You've read about the installation of my little solo show at the Waikato Museum, Punctuated Equilibrium. This post shows you around the Vitrine, and explains my ideas. I was inspired by the Vitrine’s associations with the cabinets of curiosities of Victorian naturalists. The confined space allowed me a manageable scale-representation of geological time and the glass windows are perfect for exhibiting delicate work which need to be seen but not touched.
Punctuated Equilibrium is a theory of evolution in which species stay stable for long periods with adaption and extinction happening relatively swiftly in response to environmental changes. Our Anthropocene age seems set to demonstrate this theory: the widespread species extinctions are well underway, although evidence of adaption will take a little longer to prove.
There are four elements to the exhibition: Deep Time paper scrolls, embossed fossils, embroidered fossils and the microfossil sketch book. The stories fossils tell about evolution, adaption, and the causes and consequences of extinction are particularly relevant today as we finally start to understand the long term environmental impacts of industrialisation, capitalism and consumerism.
To understand these ideas you have to unfocus your eyes from the here and now and imagine the immensity of geological time, deep time. Last year, while artist in residence at Hamilton Girls High School I handpainted 570 metres of paper to represent the 570 million years of multi-cellular life on earth. I would love to represent the billions of years since the Big Bang, but settled for something that took only months instead of years for me to make. Deep Time is unfurled in the Vitrine as a rippling, layered cliff face evocative of both stratified rock formations and sea water.
Deep Time represents: millions of years when most of the world was covered in warm shallow seas populated by blobby things collectively creating our atmosphere. Millions of years of ferns and small and large creepy crawlies. Dinosaurs. Asteroids. Volcanoes and lots of tectonic plate shifting. Untold species that lived and died before mammals even thought about becoming primates, let alone humans.
WSA last year, and despite Joan Travaglia's superlative teaching I became obsessed with blind embossing and never did anything more complicated after that. I made five woodcuts of different fossils and embossed hundreds of them onto heavy paper, then cut out each one by hand.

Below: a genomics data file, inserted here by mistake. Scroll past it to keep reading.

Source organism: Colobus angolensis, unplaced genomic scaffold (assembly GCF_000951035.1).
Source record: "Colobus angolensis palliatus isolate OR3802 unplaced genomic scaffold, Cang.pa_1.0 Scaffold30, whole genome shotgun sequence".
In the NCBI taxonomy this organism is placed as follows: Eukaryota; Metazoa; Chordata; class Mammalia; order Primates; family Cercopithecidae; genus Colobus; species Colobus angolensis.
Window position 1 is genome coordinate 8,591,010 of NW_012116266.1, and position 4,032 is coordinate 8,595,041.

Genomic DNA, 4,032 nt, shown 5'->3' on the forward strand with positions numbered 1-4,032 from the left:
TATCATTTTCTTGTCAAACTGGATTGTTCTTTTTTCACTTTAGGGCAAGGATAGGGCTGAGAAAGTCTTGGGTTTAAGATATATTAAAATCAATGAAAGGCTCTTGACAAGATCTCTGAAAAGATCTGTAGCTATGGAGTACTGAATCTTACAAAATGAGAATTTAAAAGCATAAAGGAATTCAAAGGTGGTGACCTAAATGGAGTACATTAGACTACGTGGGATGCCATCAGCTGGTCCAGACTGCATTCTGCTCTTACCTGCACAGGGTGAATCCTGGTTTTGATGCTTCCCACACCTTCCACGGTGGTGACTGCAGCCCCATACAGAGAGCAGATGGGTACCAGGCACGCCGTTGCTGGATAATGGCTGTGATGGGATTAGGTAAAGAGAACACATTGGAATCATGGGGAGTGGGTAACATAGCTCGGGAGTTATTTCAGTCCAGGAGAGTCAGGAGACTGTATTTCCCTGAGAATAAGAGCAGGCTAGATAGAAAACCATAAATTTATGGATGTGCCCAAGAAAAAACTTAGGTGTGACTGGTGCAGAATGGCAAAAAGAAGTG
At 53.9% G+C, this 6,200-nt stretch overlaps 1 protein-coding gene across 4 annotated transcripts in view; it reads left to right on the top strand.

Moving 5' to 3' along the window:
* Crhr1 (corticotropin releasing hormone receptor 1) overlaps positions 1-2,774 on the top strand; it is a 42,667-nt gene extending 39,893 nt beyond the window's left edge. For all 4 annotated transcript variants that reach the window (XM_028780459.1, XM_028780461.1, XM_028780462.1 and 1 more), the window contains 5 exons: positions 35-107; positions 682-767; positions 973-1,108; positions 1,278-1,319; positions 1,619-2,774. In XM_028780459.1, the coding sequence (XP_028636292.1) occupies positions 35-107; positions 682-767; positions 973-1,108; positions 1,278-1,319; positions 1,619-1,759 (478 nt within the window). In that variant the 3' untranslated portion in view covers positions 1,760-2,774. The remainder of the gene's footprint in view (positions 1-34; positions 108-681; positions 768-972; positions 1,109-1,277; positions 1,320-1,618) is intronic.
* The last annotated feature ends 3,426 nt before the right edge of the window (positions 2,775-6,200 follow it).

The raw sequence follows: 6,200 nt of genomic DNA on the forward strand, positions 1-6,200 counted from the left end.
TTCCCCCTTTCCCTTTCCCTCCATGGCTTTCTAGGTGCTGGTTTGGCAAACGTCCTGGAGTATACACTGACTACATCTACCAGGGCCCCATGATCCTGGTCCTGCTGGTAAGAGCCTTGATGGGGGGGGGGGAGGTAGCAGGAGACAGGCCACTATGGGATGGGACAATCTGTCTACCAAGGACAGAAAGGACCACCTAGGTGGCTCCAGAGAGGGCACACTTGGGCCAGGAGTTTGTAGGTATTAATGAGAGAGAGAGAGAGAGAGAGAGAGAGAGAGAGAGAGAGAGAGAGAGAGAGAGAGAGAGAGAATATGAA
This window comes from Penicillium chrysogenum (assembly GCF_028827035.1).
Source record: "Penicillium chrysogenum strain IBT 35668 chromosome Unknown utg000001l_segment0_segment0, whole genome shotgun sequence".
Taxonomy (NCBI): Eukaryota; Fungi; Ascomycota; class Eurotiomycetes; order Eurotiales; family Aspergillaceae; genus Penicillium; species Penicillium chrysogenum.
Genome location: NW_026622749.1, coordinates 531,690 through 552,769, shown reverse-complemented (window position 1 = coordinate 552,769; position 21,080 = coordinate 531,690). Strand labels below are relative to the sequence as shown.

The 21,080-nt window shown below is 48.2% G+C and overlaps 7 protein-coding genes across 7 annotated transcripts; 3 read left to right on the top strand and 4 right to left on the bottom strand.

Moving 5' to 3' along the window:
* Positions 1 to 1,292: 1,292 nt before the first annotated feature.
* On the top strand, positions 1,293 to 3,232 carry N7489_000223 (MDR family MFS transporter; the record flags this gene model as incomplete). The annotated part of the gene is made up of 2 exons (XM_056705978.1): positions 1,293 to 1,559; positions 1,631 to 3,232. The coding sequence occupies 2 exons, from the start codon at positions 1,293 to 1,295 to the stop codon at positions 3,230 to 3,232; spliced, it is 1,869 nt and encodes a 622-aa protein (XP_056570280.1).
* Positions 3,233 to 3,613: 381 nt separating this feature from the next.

Stories Below Ground consists of 500 or so brown kraft paper fossils are spread across the floor of the Vitrine, like leaf litter (and in fact at first glance are easily mistaken for leaves). The same fossils embossed onto heavy cream paper are packaged as an artist book called Five Fossils which includes copy of my poem Punctuated Equilibrium and is for sale in the Museum's micro shop (as well as on Etsy). The five fossils are an ammonite, star fish, sea urchin, trilobite and Ediacaran jellyfish.
In the months between finishing last year's coral reefs and starting My Antarctica projects I stitched up a few small fossils for Punctuated Equilibrium. This was how I discovered the joys of embroidering onto blankets. I enjoyed playing around with a wider palette of stitches and colours with these projects. The fossils are from left to right: sea stars, crinoid, tessarolax and ammonite.
By far the most common fossils in the world are the microscopically small ones, the planktons, pollens and other tiny life forms which have always been the basis of the whole food chain, the balance of gases in our atmosphere and nutrients in soils and the sea. Zoom in on images of these micro fossils and you will see an incredible variety of different shapes and textures. I sketched a selection to make into a tiny hand made book, a micro fossil sketch book.
Micro fossil sketch book on its own plinth (I love the plinth!) and groovy graphics by the Museum designers